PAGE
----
Last time, we discussed the first steps you can make to take action if your landlord refuses to do repairs.
If you’ve just joined us, you can click here to read part one. Now we’ll take you through whether or not taking legal action would be appropriate for your case.
Consider taking legal action
If you don’t have any luck sorting the problem with your landlord or their agent through the council, or if the repair work they have started on your property has been too disruptive, you may wish to consider taking your landlord to court.
A judge may be able to award you compensation if the repair work has caused disruption to your home life, damage to your health or damage to your belongings. It makes sense to get advice before proceeding to take your landlord to court, though. Shelter offer an “advice finder” that helps you find the appropriate place to seek advice in your area.
If the total cost of the repairs would be less than £1,000, you should consider a small claims court rather than Crown Court. This is typically a simpler route and you’ll be able to represent yourself in court.
However, before you consider taking your landlord to court, it’s important to be aware that they may be able to evict you if things have turned sour. This shouldn’t be a problem if you have no plans to stay in the property, but it’s worth thinking about, especially if you are in an assured shorthold tenancy.
On the other hand, tenants with common assured or regulated tenancies have more protection in this area, and if your tenancy began on or after the 1st October 2015, there are extra layers in place to prevent your landlord from evicting you unfairly.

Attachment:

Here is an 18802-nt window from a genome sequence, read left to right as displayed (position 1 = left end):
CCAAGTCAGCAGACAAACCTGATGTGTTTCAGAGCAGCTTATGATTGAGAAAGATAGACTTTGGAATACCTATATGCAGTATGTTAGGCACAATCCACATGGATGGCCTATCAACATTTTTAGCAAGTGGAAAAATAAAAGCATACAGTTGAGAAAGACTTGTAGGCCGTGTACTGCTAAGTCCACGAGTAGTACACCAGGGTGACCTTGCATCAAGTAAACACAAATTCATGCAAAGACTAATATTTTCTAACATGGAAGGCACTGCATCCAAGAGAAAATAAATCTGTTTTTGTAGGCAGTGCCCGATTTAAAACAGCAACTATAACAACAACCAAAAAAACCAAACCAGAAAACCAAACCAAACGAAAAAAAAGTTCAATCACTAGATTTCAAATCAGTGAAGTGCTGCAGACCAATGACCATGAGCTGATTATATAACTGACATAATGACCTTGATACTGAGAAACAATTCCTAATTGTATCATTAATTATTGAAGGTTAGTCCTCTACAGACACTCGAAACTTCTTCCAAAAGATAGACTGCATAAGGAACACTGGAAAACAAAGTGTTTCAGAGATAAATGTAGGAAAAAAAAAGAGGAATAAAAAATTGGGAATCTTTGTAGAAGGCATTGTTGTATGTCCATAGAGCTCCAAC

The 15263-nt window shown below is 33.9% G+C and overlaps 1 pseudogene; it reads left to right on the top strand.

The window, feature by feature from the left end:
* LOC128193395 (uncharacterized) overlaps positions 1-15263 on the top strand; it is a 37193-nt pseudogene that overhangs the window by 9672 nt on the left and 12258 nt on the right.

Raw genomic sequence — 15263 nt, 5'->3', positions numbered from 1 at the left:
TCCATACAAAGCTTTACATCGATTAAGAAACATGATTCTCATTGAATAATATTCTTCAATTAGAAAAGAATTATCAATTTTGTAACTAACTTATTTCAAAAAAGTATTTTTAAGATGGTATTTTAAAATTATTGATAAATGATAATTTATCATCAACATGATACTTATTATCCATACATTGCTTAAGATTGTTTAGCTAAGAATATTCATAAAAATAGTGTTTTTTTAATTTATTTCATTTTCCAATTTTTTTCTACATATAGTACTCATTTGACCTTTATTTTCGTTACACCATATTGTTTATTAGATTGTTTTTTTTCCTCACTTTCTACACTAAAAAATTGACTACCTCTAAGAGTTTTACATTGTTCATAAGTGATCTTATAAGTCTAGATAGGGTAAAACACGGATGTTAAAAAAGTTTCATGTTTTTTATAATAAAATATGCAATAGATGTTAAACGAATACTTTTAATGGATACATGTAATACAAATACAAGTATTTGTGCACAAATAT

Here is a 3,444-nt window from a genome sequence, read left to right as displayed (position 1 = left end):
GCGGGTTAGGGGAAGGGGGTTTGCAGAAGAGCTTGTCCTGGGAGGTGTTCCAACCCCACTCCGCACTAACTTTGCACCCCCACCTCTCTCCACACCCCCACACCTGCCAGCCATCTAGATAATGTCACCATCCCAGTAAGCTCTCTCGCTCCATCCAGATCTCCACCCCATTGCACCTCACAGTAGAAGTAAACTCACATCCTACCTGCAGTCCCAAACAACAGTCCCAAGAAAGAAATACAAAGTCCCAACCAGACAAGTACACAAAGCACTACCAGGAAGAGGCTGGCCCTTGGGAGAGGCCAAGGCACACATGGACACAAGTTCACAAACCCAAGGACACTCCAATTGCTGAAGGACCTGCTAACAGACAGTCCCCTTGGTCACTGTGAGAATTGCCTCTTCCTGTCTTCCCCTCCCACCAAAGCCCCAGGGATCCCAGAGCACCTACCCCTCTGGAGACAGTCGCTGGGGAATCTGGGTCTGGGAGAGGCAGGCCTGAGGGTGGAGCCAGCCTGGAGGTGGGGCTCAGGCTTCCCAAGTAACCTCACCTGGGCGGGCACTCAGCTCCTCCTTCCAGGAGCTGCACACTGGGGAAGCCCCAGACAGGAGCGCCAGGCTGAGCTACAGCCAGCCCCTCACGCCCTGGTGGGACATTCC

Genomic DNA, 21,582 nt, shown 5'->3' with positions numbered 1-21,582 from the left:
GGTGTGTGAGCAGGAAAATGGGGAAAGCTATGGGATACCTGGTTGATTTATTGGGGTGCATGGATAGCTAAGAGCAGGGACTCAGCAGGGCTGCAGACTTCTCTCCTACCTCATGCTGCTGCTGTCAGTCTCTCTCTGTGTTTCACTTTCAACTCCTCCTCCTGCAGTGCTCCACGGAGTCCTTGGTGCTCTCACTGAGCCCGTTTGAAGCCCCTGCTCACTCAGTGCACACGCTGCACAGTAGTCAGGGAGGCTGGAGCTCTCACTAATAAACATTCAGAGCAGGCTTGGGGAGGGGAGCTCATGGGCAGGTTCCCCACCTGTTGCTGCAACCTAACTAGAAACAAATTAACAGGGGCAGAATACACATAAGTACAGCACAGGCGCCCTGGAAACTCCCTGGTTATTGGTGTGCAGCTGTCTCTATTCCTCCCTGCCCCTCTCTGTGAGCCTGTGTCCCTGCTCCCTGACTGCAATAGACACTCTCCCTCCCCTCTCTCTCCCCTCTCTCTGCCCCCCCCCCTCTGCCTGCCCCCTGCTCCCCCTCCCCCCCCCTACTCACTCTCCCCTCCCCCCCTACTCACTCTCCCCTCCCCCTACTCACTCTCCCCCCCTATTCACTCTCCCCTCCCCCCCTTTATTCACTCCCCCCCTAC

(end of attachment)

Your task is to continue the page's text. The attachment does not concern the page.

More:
Tenancies that started on or after 1st October 2015
New laws put in place to protect tenants from “revenge evictions” may apply to you if you entered your tenancy on or after the 1st October 2015. A landlord might choose to issue you a section 21 notice to evict you from the property.
A court can refuse to evict you if all of the following apply:
- You made your complaint in writing rather than verbally – whether by email or letter.
- You spoke to your local council about the issue after your landlord did not take action, and the council then sent a notice either demanding that they do the repair work or stating that they will carry out emergency repair work.
- Your landlord issued the section 21 notice after you had already complained.
If at any point the council issues your landlord with either an improvement notice or a notice requiring action before the trial, the section 21 notice is no longer valid and you can’t be evicted.
However, these new laws won’t protect you in some scenarios. For example, if when you complained to the council they issued your landlord a “hazard notice”, there is nothing in place to stop you from being evicted. Similarly, your landlord might be able to evict you through the courts if:
- Your landlord can prove the damage to your home was actually caused by you.
- Your landlord has fallen behind on repayments and had their property repossessed.
- The property has been put up for sale.
We hope this blog has helped you formulate a plan of action for getting those essential repairs done. If you have any more questions, we’re happy to help. You can get in touch via our Facebook or Twitter.
Disclaimer: All information and links are correct at the time of publishing.